“Some data is accessible if you know how to request it in a tech way directly from Facebook, Spotify, YouTube, etc. You have to build the technology to ask and the process is a little different for each one; it’s not a big build, but it’s not just a phone call either and you need to request it every time you want that data,” Ramkeesoon says. “From there we built a database to structure the information sent, which you have to know how to receive; we throw out the data we don’t want and keep what we do want, and that’s location. We treat artists and bands as businesses and our app will empower them to make wiser decisions and increase their productivity.”
At launch, artists can view their data and the likes/streams of their followers, free of cost, in the countries tracked by FindMyFans. They’ll be able to connect their account with pre-existing social media pages, too.
All users will be able to see the artists with the largest social media followings, the top 50 trending songs on social media for the past week, and the top songs in the countries tracked by FMF. By Q4 2019, artists will be able to identify fan bases in specific areas of large cities, as part of the app’s paid Enterprise Features.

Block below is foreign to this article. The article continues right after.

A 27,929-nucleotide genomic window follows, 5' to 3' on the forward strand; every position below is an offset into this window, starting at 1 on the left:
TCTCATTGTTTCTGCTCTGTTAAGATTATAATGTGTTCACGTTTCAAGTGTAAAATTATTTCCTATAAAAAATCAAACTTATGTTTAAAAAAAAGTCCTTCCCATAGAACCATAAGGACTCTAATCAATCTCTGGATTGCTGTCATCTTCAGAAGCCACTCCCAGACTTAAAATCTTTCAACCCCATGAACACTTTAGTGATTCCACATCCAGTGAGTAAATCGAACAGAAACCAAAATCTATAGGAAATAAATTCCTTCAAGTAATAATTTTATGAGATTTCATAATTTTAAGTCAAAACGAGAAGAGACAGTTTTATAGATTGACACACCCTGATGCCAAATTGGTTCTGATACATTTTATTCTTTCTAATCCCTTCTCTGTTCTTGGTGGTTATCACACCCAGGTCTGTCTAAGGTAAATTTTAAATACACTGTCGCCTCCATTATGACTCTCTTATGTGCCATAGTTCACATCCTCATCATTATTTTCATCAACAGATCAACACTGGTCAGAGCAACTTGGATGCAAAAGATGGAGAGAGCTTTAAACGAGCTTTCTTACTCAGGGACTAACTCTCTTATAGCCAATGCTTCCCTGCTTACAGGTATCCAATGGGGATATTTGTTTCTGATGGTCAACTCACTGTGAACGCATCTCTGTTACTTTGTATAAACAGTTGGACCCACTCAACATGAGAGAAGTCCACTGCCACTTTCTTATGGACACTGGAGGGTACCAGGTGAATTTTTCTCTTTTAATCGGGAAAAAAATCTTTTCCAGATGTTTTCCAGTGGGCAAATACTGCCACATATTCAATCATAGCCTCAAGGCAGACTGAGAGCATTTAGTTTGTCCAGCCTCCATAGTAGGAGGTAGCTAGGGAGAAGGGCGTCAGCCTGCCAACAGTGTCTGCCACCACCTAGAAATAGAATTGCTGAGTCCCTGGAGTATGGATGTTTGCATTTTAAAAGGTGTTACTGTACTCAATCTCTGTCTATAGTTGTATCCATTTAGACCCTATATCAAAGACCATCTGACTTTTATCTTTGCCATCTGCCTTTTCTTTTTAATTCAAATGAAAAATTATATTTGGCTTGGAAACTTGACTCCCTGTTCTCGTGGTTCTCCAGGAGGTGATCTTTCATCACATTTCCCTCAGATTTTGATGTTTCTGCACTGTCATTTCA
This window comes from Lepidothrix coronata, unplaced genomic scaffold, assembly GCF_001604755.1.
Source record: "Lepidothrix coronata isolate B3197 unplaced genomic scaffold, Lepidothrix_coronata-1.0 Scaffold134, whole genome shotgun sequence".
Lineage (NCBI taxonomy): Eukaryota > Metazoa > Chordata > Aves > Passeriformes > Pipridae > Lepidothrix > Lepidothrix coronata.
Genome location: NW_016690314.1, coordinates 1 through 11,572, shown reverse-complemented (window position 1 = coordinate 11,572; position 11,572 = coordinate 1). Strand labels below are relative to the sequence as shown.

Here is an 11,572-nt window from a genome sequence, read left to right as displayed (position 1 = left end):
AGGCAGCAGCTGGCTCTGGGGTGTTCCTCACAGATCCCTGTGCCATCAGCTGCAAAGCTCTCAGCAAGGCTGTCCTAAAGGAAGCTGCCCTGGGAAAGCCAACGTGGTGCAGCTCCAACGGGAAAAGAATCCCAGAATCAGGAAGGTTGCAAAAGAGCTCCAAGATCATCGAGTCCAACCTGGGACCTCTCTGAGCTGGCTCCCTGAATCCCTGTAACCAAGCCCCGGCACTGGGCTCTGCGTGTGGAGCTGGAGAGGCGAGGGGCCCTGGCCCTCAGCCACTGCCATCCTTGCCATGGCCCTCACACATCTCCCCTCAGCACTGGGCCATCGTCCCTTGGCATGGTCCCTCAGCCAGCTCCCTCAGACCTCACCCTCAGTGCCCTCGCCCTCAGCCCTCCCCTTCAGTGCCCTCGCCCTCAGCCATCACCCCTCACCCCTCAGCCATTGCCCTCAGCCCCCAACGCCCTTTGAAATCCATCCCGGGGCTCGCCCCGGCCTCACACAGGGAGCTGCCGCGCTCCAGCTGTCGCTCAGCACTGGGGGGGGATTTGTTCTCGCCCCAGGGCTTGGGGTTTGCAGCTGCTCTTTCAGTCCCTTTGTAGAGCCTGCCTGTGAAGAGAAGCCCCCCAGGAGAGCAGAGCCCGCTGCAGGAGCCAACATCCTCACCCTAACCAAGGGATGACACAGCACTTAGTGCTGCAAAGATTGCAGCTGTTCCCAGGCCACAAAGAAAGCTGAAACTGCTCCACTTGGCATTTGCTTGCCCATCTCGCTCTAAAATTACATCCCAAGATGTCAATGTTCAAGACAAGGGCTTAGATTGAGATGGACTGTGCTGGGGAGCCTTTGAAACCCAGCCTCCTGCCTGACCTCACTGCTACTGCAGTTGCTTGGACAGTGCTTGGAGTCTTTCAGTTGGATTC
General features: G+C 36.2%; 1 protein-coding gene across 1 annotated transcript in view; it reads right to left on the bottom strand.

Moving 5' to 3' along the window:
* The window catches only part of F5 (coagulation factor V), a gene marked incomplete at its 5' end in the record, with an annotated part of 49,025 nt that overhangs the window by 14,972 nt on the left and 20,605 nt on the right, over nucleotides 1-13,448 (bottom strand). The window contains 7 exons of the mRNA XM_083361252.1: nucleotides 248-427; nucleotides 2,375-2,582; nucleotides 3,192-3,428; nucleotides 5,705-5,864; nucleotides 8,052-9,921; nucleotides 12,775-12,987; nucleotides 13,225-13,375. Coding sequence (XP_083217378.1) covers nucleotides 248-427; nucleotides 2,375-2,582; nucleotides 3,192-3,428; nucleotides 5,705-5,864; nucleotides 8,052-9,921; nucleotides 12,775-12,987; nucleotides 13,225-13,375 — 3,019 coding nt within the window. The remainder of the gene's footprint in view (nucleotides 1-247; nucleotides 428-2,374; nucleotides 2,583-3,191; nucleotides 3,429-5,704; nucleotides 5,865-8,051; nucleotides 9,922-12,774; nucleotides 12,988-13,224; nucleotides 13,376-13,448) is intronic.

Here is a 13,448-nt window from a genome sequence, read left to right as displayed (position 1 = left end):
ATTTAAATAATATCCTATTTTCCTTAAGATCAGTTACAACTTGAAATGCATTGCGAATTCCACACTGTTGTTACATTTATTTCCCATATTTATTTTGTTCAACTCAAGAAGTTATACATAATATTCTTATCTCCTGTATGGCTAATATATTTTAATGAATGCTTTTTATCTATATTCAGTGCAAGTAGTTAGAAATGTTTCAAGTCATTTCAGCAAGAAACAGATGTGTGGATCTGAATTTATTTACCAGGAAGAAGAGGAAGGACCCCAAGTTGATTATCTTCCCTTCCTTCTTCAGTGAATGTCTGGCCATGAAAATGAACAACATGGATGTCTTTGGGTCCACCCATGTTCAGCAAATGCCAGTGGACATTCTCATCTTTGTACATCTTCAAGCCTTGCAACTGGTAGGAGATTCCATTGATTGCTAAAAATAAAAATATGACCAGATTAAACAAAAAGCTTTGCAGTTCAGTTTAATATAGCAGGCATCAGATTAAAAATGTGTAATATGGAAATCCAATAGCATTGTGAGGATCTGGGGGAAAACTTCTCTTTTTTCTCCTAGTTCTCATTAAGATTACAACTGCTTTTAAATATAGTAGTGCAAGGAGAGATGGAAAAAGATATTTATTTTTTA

“Say you are an artist living in Jamaica, and you find out you have a sizable fan base in Greenwich Village. There are many venues in the Village looking for talent, so the intention is to get Jamaica-based artists in Village clubs, because now, with FindMyFans, they can easily display their existing fan base in the neighborhood,” Ramkeesoon explains. “The hypothesis is that if artists have fans in a location, those fans will come out to see them. The venue is happy because they’ve booked talent that can attract a sizable crowd; the artist is happy because he or she is getting paid; the fans are happy because the artist they want to see is in their area.”
Going forward, Ramkeesoon is planning to bring FindMyFans more into the live music space.
“We intend to build a tool to handle artists’ bookings, too, because live events are their primary revenue earner and I don’t see that changing,” he says. “With the social media and streaming information that FindMyFans will be collecting, data makes artists’ bookings as easy as booking a ride on Uber, which completes the value chain we hoped to create.”
Additional FMF Enterprise Features will include live radio tracking, song submissions to radio stations in areas where artists have followings, and data-driven, genre-specific charts. The latter is especially significant for dancehall, reggae and Ramkeeson’s beloved soca, genres whose streams have been underrepresented or ignored on many standing tallies.
“We have to unfold services over time to show traction with the first product, then plan, build and test the Enterprise Features prior to their introduction,” Ramkeesoon says. “But we will be periodically updating [free] features after the app launches to ensure FindMyFans stays fresh and continues to add value for its users. The real value is that target markets, based on music tastes, are valuable to brands attempting to serve a specific community. We’re inventing a new way to micro-market with music trends at the core.”